Unstable or collapsed structure
Structural collapses occur because of a loss of stability, where the basic shape and integrity of the structure is significantly changed through being subjected to a combination of forces. As the altered structure or shape is less capable of supporting the imposed forces and loads, it continues to change until it finds a new shape that is more stable.
Structural collapse can be caused in many ways including:
- Naturally, such as:
- Natural deterioration
- Flood water
- Accidentally, such as:
- Deliberate actions, such as:
- Terrorist attack
- Explosive device
Structures may become unstable or collapse due to:
- Construction or demolition work
- Derelict or deteriorated condition, including previous fire related damage
- Involvement in a transport collision
- Substandard or unregulated construction or modification
- Exemption from, or non-conformity with, building regulations
- Operational activity such as moving or cutting structural elements
- Severe weather conditions, such as flooding, heavy snow or high winds
- Geological effects
- Shock due to severe impact or explosion
Poor design or defects can cause weaknesses to parts of a structure, which may subsequently fail if stresses are applied, such as severe weather conditions or abnormal loading by heavy machinery. A building under demolition or renovation may collapse if critical load-bearing walls or floors are removed without considering the effects on the other structural elements.
Low quality materials, or poor building techniques used during the construction phase, can result in a building that is substantially weaker than intended. This increases the likelihood of collapse should the building be exposed to additional forces.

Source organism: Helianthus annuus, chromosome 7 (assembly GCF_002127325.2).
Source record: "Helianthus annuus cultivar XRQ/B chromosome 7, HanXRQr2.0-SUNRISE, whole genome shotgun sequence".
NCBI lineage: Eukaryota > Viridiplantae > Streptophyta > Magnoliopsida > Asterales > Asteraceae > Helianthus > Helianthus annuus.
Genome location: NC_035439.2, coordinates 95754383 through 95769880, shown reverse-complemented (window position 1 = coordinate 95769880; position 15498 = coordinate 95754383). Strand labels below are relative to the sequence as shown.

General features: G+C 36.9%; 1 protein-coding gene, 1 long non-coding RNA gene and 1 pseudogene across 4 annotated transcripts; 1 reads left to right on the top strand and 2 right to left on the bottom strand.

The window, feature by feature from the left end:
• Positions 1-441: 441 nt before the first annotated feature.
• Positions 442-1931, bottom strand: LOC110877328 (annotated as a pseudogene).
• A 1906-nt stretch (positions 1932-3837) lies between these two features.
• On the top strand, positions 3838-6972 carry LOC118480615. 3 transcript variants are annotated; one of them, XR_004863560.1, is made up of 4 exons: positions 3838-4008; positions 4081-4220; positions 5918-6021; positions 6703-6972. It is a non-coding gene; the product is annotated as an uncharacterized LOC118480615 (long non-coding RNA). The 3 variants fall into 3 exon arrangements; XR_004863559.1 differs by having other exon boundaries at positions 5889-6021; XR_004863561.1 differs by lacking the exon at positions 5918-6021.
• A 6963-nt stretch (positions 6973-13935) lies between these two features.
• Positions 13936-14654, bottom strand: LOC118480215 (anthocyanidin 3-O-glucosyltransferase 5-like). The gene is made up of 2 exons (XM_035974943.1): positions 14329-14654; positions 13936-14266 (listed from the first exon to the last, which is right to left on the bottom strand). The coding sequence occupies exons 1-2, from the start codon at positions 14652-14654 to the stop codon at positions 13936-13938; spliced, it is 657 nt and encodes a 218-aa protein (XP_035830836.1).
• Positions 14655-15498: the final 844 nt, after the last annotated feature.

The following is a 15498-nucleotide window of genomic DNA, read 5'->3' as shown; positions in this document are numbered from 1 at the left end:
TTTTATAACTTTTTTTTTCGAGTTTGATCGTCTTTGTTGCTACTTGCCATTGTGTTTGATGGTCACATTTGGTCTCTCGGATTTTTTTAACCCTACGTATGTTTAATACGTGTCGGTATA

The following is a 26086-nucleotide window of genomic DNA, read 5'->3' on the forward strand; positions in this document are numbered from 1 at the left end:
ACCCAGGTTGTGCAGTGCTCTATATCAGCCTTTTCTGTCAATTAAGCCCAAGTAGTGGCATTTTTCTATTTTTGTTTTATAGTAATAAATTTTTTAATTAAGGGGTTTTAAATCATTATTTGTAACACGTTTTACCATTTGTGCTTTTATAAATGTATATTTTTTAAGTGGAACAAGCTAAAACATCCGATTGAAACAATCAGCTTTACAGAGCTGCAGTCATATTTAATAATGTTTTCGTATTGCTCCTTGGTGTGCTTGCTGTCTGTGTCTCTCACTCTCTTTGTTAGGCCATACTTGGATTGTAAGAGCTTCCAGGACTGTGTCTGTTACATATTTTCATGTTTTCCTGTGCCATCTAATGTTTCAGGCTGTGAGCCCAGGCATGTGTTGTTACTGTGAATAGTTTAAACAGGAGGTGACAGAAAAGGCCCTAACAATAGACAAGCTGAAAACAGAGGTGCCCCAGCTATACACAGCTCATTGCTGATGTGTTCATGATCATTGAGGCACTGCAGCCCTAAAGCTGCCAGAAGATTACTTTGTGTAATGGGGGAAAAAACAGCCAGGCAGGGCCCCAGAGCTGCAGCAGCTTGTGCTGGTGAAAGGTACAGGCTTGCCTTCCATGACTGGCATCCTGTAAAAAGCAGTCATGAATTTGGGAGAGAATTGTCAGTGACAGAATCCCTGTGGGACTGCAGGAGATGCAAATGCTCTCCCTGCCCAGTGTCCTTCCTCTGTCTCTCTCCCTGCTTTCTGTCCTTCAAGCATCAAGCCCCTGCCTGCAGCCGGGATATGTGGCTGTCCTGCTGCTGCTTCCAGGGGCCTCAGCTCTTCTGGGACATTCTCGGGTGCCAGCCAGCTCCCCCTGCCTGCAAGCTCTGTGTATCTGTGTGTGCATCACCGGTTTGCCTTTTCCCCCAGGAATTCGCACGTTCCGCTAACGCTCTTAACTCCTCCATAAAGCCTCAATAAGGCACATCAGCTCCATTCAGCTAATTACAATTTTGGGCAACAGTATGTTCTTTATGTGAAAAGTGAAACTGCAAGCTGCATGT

Geological weakness may cause buildings to collapse through movement of the strata on which the foundations are laid, for example, subsidence. This movement can place excessive stress on a structure, overloading it and causing collapse. Alternatively, the ground on which the building is constructed may weaken to such an extent that it is unable to support the weight of the building. Liquefaction, where the water content in the soil increases to such an extent that the soil loses all cohesiveness and strength, resulting in the building sinking into the ground, is the most common form of failure.
There may be occasions when the unstable or collapsed structure may be affected by some form of geological movement, such as earthquakes. This is rare in the UK, but similar types of ground movement within the substrata in and around the area of an unstable structure could occur.
The reasons for this movement may not be known and may not be noticeable, but the history of the initial cause of the structure's instability or collapse may indicate a need to be aware of potential ground movement. For example, in areas of known mining, the cause may be assigned to the collapse of old workings and therefore the possibility of further movement will need to be considered.